Continue reading ‘Emiliania huxleyi coccolith calcite mass modulation by morphological changes and ecology in the Mediterranean Sea’

Effects of ocean acidification on 109Cd, 57Co, and 134Cs bioconcentration by the European oyster (Ostrea edulis): Biokinetics and tissue-to-subcellular partitioning


• A decrease in pH does not affect the uptake kinetics of 109Cd and 57Co, nor the   depuration of 109Cd and 134Cs.
• Depuration kinetics of 57Co is modified as pC02 conditions change.
• No variation in the subcellular sequestration of these three trace elements under low pH conditions.
• A systematic bleaching of the oyster shells was observed with a drop in pH over 40 days.


The uptake and depuration kinetics of dissolved 109Cd, 57Co and 134Cs were determined experimentally in the European flat oyster Ostrea edulis (Linnaeus, 1758) under different pH conditions (i.e., 8.1, 7.8 and 7.5) for 59 days. Uptake and depuration rates were variable within these elements; no effects were observed under different pH conditions for the uptake biokinetics of 109Cd and 57Co and depuration of 109Cd and 134Cs in oyster. The uptake and depuration rate constants of 134Cs differed during the exposure phase between treatments, while the steady state concentration factors (CFss) were similar. The resulting Cs activity that was purged during short- and long-term depuration phases differed, while the remaining activities after thirty-nine days depuration phase (RA39d) were similar. Co-57 depuration was affected by pCO2 conditions: RA39d were found to be significantly higher in oysters reared in normocapnia (pCO2 = 350 μatm) compared to high pCO2 conditions. Co-57 tissue distribution did not differ among the variable pCO2 conditions, while 109Cd and 134Cs accumulated in soft tissue of oysters were found to be higher under the highest pCO2. Additionally, Cd, Co and Cs were stored differently in various compartments of the oyster cells, i.e. cellular debris, metal-rich granules (MRG) and metallothionein-like proteins (MTLP), respectively. The subcellular sequestration of the elements at the end of the depuration phase did not differ among pH treatments. These results suggest that bioconcentration and tissue/subcellular distribution are element-specific in the oyster, and the effects of higher pCO2 driven acidification and/or coastal acidification variably influence these processes.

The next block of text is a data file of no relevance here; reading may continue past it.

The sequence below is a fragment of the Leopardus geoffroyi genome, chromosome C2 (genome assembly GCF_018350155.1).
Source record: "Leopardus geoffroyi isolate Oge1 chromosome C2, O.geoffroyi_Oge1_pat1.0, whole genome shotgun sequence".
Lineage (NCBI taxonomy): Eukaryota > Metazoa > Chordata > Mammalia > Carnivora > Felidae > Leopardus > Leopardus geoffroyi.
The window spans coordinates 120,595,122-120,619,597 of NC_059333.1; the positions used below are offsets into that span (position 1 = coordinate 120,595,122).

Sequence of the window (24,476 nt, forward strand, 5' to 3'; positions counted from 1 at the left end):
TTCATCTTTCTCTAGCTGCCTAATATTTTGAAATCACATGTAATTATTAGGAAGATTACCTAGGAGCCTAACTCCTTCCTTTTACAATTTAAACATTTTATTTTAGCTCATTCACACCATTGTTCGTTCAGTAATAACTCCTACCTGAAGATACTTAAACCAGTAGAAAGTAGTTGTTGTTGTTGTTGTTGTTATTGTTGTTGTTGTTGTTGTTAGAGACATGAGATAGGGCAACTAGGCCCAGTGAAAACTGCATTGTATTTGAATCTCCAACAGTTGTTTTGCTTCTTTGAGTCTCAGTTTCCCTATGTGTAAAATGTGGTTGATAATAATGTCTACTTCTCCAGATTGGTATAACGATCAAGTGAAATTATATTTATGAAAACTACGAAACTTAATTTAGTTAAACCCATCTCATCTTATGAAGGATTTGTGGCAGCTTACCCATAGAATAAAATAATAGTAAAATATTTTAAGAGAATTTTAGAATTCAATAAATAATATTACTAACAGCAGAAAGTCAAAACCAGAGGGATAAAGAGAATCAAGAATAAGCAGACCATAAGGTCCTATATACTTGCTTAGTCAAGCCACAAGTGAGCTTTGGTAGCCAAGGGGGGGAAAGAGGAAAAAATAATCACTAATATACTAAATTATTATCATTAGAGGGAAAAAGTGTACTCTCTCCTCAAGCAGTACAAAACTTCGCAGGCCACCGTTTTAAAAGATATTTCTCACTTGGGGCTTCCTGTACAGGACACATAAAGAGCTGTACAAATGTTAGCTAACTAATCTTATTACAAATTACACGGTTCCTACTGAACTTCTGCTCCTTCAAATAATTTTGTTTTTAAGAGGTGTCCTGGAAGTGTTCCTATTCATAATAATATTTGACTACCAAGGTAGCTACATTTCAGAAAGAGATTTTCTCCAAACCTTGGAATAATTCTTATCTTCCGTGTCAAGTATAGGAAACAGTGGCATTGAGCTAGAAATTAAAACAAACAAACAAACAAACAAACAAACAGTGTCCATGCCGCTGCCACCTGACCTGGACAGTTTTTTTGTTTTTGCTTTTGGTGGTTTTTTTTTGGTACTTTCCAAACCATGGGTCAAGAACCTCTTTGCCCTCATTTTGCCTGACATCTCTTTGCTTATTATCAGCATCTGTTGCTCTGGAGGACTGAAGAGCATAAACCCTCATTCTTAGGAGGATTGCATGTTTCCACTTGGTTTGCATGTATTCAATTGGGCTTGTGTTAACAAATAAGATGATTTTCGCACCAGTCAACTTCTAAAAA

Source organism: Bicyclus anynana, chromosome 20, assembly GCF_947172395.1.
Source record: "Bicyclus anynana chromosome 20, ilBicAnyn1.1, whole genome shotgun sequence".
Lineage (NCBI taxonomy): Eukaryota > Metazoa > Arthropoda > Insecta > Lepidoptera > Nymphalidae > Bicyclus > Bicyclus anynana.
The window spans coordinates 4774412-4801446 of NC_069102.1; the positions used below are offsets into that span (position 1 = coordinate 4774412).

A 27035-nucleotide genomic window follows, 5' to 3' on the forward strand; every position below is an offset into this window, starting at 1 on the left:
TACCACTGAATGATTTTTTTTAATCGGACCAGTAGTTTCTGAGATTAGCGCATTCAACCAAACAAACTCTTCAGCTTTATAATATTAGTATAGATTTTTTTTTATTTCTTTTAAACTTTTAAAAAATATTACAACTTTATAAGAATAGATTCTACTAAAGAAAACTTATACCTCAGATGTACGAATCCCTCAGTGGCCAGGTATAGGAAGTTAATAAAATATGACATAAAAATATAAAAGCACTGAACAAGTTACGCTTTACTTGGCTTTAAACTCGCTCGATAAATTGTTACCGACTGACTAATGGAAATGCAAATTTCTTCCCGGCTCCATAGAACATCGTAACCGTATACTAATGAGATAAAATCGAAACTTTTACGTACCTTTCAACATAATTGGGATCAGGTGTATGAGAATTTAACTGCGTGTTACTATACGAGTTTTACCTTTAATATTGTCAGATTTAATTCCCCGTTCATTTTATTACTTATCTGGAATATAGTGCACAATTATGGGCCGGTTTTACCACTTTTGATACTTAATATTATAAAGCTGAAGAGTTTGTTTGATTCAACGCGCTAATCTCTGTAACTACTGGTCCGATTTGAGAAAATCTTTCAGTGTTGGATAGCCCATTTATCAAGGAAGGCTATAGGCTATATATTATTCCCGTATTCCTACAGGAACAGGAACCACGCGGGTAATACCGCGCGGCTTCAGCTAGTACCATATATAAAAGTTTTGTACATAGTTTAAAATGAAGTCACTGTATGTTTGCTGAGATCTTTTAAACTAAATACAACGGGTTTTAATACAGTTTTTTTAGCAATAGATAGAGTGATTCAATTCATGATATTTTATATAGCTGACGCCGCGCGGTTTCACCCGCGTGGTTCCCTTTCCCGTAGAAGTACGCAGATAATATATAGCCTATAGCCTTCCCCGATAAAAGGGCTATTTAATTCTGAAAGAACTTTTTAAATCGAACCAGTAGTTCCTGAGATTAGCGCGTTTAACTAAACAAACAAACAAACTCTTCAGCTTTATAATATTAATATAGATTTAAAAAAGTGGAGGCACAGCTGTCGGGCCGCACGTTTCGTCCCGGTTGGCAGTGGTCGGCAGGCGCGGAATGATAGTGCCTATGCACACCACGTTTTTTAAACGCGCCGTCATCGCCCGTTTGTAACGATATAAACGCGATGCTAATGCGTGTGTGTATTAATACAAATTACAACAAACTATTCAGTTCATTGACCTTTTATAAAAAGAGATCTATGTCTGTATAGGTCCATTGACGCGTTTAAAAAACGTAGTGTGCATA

Continue reading ‘Effects of ocean acidification on 109Cd, 57Co, and 134Cs bioconcentration by the European oyster (Ostrea edulis): Biokinetics and tissue-to-subcellular partitioning’

Coccolithophore community response along a natural CO2 gradient off Methana (SW Saronikos Gulf, Greece, NE Mediterranean)

A natural pH gradient caused by marine CO2 seeps off the Methana peninsula (Saronikos Gulf, eastern Peloponnese peninsula) was used as a natural laboratory to assess potential effects of ocean acidification on coccolithophores. Coccolithophore communities were therefore investigated in plankton samples collected during September 2011, September 2016 and March 2017. The recorded cell concentrations were up to ~50 x103 cells/l, with a high Shannon index of up to 2.8, along a pH gradient from 7.61 to 8.18, with values being occasionally <7. Numerous holococcolithophore species represented 60–90% of the surface water assemblages in most samples during September samplings. Emiliania huxleyi was present only in low relative abundances in September samples, but it dominated in March assemblages. Neither malformed nor corroded coccolithophores were documented. Changes in the community structure can possibly be related to increased temperatures, while the overall trend associates low pH values with high cell densities. Our preliminary results indicate that in long-termed acidified, warm and stratified conditions, the study of the total coccolithophore assemblage may prove useful to recognize the intercommunity variability, which favors the increment of lightly calcified species such as holococcolithophores.

Continue reading ‘Coccolithophore community response along a natural CO2 gradient off Methana (SW Saronikos Gulf, Greece, NE Mediterranean)’

Climate change impacts on the biota and on vulnerable habitats of the deep Mediterranean Sea